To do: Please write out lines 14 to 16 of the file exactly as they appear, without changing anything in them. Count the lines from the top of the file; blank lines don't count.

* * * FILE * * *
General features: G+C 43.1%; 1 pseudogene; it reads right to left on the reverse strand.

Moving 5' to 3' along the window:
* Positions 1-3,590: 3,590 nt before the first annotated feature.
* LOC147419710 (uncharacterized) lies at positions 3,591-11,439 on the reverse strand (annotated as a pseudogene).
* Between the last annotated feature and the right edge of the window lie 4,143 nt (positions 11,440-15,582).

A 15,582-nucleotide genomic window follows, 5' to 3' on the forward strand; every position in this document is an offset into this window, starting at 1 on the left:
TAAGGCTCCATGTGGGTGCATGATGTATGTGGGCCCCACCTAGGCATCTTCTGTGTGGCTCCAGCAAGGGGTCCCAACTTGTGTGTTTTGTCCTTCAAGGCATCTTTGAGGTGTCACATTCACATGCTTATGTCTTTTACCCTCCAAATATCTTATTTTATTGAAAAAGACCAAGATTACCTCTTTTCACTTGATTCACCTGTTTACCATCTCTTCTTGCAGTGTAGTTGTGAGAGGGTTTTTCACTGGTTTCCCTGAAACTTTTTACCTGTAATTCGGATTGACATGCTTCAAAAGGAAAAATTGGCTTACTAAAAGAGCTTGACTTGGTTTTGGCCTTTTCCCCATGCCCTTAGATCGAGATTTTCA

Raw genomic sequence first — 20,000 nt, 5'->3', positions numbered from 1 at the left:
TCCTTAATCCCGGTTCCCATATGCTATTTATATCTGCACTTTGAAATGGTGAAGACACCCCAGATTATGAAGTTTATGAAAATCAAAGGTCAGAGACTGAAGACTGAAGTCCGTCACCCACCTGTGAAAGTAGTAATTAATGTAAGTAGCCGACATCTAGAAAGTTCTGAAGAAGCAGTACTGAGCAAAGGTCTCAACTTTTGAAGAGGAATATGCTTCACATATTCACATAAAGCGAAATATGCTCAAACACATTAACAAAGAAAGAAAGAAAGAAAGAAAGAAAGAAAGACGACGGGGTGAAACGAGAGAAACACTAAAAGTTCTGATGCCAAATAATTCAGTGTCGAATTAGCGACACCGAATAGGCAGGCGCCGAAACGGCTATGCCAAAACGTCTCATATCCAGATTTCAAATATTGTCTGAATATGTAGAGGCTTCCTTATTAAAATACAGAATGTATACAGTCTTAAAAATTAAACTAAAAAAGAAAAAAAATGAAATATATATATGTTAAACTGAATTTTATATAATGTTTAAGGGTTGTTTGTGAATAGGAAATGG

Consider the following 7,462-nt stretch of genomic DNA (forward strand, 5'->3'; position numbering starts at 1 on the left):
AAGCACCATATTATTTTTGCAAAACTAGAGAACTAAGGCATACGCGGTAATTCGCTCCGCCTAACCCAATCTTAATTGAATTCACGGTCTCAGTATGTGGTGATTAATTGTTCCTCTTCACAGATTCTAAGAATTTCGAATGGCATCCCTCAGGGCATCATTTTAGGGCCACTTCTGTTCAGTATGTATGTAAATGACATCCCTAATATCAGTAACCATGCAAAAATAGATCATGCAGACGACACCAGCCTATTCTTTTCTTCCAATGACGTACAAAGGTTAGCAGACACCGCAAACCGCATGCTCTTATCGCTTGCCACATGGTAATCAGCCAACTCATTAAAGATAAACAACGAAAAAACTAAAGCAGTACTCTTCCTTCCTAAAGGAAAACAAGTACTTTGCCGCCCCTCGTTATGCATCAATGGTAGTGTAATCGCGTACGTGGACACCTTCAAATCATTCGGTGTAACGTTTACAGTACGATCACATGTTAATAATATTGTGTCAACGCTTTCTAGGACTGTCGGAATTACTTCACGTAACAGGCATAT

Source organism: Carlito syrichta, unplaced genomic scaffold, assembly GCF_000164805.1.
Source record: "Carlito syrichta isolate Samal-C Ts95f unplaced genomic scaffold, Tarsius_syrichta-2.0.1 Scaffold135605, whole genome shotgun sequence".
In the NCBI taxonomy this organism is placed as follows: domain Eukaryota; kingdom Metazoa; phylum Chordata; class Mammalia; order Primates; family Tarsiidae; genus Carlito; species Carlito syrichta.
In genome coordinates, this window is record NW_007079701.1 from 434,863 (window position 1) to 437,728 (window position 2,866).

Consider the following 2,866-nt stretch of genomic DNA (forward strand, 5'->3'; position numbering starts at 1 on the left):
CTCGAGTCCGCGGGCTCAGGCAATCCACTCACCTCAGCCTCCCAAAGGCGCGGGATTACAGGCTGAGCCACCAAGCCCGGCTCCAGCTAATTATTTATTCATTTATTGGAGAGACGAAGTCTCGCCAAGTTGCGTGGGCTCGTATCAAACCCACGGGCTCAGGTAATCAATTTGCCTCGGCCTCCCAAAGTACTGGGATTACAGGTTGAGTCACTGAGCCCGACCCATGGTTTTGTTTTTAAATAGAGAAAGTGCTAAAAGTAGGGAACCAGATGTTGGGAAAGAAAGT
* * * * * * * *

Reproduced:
In the NCBI taxonomy this organism is placed as follows: domain Eukaryota; kingdom Metazoa; phylum Chordata; class Mammalia; order Primates; family Tarsiidae; genus Carlito; species Carlito syrichta.
In genome coordinates, this window is record NW_007079701.1 from 434,863 (window position 1) to 437,728 (window position 2,866).

Consider the following 2,866-nt stretch of genomic DNA (forward strand, 5'->3'; position numbering starts at 1 on the left):